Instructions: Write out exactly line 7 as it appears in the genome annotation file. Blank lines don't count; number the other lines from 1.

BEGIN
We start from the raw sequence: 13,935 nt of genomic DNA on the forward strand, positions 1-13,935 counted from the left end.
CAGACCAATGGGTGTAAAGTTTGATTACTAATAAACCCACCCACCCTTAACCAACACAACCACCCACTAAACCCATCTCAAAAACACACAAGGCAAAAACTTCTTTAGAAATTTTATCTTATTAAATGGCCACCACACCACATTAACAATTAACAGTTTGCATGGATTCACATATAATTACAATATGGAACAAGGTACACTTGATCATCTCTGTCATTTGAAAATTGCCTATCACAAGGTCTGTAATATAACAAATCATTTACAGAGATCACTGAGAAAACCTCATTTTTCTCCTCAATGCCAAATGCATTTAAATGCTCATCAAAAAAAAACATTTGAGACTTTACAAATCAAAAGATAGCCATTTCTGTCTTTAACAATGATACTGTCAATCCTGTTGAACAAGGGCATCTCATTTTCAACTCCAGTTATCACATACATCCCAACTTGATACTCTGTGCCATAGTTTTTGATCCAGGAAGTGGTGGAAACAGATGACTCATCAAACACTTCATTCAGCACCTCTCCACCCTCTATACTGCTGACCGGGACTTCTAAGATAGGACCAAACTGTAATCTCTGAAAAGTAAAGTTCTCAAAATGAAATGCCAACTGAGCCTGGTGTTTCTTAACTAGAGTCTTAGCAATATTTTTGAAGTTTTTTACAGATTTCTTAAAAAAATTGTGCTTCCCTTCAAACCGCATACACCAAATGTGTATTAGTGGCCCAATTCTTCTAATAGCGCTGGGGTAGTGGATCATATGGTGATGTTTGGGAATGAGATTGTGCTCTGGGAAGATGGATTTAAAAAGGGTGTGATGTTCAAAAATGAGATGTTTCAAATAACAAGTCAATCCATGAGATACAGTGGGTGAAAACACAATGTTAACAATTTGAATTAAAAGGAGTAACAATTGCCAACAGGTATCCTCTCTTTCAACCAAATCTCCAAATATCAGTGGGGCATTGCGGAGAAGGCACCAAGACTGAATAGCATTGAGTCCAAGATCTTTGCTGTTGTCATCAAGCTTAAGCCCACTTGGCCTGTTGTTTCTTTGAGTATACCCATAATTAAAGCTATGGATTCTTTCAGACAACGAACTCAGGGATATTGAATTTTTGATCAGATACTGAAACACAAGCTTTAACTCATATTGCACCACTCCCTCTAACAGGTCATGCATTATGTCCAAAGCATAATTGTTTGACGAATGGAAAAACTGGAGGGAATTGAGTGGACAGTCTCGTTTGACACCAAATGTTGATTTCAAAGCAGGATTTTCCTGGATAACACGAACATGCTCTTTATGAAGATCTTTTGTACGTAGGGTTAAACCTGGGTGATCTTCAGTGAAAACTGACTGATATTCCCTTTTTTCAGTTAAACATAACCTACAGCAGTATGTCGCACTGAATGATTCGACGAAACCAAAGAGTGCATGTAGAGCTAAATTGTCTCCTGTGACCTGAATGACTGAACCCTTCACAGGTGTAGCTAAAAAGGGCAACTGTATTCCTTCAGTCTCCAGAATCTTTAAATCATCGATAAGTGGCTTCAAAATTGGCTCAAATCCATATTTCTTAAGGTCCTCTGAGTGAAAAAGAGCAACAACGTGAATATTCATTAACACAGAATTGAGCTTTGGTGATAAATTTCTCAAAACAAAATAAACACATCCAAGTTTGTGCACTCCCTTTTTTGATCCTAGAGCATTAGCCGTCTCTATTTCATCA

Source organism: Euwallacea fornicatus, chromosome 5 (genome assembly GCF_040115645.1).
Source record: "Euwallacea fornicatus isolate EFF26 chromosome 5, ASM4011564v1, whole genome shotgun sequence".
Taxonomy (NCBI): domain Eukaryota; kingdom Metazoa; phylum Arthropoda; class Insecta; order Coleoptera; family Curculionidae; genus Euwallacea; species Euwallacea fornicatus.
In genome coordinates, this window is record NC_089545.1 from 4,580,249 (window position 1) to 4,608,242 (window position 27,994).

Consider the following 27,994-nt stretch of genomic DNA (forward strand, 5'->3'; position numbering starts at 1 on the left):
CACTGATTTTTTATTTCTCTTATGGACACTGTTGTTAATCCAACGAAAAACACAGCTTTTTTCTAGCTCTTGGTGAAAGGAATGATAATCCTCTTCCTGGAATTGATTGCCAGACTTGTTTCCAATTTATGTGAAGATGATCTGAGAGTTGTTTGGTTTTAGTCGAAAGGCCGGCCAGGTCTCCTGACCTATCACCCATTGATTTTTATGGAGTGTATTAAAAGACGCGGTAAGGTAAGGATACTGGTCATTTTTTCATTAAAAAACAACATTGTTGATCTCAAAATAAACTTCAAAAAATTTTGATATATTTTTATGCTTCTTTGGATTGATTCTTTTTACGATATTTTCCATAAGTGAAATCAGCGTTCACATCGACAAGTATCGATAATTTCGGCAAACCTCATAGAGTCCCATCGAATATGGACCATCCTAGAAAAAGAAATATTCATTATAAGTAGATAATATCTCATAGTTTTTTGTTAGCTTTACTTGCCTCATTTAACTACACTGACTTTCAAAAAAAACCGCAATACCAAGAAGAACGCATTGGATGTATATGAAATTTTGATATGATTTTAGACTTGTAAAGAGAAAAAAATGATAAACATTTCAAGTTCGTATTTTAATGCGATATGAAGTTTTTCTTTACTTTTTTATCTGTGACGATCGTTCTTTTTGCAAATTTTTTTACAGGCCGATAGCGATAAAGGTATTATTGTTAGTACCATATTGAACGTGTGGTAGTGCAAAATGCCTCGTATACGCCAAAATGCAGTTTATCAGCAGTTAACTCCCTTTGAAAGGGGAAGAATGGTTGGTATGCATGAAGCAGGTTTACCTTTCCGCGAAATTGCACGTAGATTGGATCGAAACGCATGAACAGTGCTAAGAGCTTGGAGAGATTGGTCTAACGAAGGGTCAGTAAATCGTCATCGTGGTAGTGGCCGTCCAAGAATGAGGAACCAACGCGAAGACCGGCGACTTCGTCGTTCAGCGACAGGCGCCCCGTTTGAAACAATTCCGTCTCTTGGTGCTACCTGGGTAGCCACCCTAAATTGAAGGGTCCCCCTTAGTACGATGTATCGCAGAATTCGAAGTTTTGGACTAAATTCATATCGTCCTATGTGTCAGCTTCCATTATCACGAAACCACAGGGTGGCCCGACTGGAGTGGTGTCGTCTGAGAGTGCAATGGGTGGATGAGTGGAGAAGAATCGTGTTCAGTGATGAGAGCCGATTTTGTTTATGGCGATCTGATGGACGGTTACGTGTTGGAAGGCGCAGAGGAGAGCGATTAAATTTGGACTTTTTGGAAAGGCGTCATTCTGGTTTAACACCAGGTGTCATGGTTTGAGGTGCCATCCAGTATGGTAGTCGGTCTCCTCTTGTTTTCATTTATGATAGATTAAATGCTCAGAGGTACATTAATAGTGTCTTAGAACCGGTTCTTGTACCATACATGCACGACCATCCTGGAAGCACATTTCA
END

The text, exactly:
Consider the following 27,994-nt stretch of genomic DNA (forward strand, 5'->3'; position numbering starts at 1 on the left):